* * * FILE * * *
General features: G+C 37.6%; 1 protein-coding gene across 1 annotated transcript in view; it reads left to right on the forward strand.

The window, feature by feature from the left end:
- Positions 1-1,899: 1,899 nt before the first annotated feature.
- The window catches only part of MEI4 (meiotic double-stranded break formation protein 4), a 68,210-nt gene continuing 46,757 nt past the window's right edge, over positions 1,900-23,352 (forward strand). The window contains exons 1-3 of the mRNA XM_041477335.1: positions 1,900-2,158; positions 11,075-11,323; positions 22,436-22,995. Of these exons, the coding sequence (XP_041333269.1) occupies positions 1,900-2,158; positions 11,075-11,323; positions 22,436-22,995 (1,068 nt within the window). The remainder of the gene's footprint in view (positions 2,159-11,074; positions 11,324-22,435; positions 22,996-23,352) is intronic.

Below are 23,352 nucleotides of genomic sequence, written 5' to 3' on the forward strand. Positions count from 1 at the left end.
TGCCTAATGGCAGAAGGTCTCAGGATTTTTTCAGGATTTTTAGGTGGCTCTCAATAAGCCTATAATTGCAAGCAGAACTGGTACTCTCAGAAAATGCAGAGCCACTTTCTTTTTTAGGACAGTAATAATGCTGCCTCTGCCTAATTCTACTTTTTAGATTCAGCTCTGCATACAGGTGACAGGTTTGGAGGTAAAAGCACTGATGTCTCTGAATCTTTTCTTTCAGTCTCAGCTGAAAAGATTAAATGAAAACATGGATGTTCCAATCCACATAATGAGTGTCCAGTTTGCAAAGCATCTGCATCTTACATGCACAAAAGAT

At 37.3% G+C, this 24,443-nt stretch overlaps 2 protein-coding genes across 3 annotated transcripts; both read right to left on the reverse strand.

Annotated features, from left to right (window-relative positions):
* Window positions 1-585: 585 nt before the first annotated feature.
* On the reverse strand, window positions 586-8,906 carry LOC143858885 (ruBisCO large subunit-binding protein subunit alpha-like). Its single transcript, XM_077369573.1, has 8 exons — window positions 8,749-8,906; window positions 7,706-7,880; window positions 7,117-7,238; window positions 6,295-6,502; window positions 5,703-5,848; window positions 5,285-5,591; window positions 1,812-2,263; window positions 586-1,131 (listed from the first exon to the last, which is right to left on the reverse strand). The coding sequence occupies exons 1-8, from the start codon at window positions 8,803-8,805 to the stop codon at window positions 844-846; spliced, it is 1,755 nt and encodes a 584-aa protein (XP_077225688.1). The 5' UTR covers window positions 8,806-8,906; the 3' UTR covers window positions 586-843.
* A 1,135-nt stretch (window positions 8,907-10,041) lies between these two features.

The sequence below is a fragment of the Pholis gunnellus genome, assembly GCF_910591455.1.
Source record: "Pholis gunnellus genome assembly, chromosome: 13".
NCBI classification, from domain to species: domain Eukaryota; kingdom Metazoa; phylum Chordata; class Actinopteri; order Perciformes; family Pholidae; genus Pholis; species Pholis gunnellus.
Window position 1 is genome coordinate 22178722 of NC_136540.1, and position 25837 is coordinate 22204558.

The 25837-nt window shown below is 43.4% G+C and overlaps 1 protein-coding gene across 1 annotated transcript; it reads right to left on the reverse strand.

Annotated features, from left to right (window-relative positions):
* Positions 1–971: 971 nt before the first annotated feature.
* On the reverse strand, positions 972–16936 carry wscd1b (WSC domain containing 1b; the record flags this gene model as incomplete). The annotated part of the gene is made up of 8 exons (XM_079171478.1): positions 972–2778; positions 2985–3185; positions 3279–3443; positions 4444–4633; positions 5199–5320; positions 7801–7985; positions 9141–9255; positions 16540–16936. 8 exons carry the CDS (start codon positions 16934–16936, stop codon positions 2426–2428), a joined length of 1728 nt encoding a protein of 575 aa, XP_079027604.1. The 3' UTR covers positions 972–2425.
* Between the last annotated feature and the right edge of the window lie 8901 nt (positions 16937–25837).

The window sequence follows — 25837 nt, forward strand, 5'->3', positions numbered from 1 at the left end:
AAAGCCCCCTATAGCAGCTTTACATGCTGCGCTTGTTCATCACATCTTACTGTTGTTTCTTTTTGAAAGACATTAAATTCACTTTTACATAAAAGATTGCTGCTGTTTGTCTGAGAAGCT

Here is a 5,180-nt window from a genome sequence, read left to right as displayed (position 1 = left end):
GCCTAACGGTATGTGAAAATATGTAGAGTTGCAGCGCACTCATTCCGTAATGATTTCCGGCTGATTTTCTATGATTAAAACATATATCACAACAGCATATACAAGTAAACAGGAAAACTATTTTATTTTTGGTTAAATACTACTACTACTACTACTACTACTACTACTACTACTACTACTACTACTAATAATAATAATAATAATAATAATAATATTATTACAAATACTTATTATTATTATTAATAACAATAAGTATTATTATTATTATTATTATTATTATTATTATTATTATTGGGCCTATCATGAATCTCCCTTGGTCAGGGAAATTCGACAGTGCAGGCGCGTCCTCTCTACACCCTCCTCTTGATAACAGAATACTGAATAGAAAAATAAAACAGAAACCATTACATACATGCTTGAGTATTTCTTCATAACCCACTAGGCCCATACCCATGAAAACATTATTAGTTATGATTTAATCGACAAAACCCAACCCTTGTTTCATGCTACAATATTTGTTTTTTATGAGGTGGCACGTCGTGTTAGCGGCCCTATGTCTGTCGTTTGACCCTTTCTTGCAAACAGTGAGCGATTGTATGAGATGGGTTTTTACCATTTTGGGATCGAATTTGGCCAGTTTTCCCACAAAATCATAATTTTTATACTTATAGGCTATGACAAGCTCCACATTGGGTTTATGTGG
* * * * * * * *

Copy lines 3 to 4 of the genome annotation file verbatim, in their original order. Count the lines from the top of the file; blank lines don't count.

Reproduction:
- Positions 1-1,899: 1,899 nt before the first annotated feature.
- The window catches only part of MEI4 (meiotic double-stranded break formation protein 4), a 68,210-nt gene continuing 46,757 nt past the window's right edge, over positions 1,900-23,352 (forward strand). The window contains exons 1-3 of the mRNA XM_041477335.1: positions 1,900-2,158; positions 11,075-11,323; positions 22,436-22,995. Of these exons, the coding sequence (XP_041333269.1) occupies positions 1,900-2,158; positions 11,075-11,323; positions 22,436-22,995 (1,068 nt within the window). The remainder of the gene's footprint in view (positions 2,159-11,074; positions 11,324-22,435; positions 22,996-23,352) is intronic.